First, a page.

Movies and Film: Blitz-Klieg: A Brief History of Black-and-White Film
Blitz-Klieg: A Brief History of Black-and-White Film
Even if we don't know the history of color in film, we can feel that it has one. Black and white are the tones of old films; color is the color of today. This section will give a bit of depth to that intuition.
Orthochromatic film stock was used in the production of silent film from its earliest days to about the mid-1920s. Its main limitation was that it was not sensitive to yellows and reds, which then did not show up as any appreciable shade of gray at all on this black-and-white film.
Black-and-White Film Stock
Early orthochromatic film stock profited from the history of nineteenth-century photographic photography, which had invented film able to photograph at fairly rapid shutter speed, so that even the quick movements of racing cars, moving trains, and galloping horses could be photographed without blur. Orthochromatic film stock, the earliest widely used film, was initially much faster than the presumably superior panchromatic film stock (superior because it could register more colors). In fact, there was an overlap in the 1920s when both were used. Panchromatic ultimately won out, however, because, without filter adaptation, the older orthochromatic stock had a difficult time registering such things as clouds in the sky. Also, panchromatic stock registered images quickly, so it could be used for indoor, more moody lighting effects, instead of simply outdoors, where the natural lighting was brightest.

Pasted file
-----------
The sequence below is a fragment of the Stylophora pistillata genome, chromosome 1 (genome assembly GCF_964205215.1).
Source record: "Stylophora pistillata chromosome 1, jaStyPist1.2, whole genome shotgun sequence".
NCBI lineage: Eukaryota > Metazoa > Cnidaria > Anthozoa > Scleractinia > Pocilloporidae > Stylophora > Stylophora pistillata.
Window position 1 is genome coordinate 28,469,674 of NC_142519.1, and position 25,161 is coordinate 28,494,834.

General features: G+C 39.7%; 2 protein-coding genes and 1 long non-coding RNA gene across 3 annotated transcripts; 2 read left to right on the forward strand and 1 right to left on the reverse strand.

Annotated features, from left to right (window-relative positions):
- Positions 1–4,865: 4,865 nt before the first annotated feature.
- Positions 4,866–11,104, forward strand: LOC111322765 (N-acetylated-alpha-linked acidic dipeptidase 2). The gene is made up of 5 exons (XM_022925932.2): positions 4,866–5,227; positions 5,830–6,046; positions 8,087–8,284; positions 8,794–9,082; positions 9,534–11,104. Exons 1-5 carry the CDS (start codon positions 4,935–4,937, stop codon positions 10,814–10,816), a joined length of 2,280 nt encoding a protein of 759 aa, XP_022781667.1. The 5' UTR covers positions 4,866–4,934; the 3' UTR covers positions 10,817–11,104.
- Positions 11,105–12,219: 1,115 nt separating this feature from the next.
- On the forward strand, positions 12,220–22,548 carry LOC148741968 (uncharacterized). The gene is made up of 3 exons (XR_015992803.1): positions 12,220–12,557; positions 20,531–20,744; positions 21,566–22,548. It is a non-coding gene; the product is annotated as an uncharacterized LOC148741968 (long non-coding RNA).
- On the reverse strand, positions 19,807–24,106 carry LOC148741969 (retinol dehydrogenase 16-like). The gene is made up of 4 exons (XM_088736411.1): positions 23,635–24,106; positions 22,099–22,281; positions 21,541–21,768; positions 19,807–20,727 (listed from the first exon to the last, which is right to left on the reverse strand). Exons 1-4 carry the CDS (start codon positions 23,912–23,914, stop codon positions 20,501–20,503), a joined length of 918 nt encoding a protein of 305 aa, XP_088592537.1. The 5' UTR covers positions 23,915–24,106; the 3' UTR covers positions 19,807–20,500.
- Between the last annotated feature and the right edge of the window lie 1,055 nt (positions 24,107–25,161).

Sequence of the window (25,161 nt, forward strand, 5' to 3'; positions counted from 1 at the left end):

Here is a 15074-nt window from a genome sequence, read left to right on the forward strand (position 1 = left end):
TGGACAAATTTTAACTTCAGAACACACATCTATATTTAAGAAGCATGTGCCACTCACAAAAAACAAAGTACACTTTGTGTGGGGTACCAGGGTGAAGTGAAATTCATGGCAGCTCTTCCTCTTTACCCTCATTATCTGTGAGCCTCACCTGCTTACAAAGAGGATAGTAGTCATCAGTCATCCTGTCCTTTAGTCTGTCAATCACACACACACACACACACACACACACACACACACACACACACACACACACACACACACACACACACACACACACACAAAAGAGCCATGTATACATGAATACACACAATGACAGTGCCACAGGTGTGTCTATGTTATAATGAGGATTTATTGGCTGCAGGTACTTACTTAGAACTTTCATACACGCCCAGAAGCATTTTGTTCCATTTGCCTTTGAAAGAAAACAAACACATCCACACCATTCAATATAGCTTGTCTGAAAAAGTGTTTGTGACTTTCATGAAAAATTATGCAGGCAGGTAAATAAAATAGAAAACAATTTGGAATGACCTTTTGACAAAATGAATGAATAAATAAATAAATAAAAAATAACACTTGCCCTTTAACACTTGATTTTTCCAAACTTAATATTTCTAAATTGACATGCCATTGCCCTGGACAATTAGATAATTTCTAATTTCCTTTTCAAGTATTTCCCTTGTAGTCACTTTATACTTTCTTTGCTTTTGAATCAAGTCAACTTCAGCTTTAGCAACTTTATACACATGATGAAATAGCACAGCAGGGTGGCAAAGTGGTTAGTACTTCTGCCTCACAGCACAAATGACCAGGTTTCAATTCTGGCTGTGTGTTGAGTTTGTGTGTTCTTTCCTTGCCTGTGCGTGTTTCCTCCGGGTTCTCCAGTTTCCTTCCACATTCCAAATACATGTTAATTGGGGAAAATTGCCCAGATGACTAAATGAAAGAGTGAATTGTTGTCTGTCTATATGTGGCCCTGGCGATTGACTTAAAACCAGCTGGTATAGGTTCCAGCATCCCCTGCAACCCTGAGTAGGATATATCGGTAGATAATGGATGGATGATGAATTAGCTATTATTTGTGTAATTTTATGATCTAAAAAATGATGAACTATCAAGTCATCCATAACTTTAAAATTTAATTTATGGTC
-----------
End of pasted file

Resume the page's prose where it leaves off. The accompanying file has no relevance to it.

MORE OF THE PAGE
Early Lighting for Early Film
Because early film stock did not pick up detail very well and, though we have talked about lighting in more detail in "Film Composition and Cinematography," it is worth remembering that early arc lamps and floodlights, like the Klieg light, had to improve rapidly to make up the deficit in film stock sensitivity.
Until recently, orthochromatic stock was thought to be inferior because it rendered its images flatter, with less a sense of depth, than panchromatic stock. However, some more recent critics of silent film believe that this flatness is due more to the way such films have been transferred and preserved than to the film stock itself. So, ironically, the problem with the older stock is not its own technology, but ours.
The Klieg light spotlight was produced by the Kliegl brothers around 1914 for use on the live stage. It was imported into film by the early Lasky film company, and was the most famous arc lamp in use during the silent era.
The need to consider lighting even for daylight exterior scenes is still a basic consideration for contemporary filmmakers. Action sequences like those in Steel Dawn (1987) necessitate artificial lighting even during the day.
Excerpted from The Complete Idiot's Guide to Movies and Film © 2001 by Mark Winokur and Bruce Holsinger. All rights reserved including the right of reproduction in whole or in part in any form. Used by arrangement with Alpha Books, a member of Penguin Group (USA) Inc.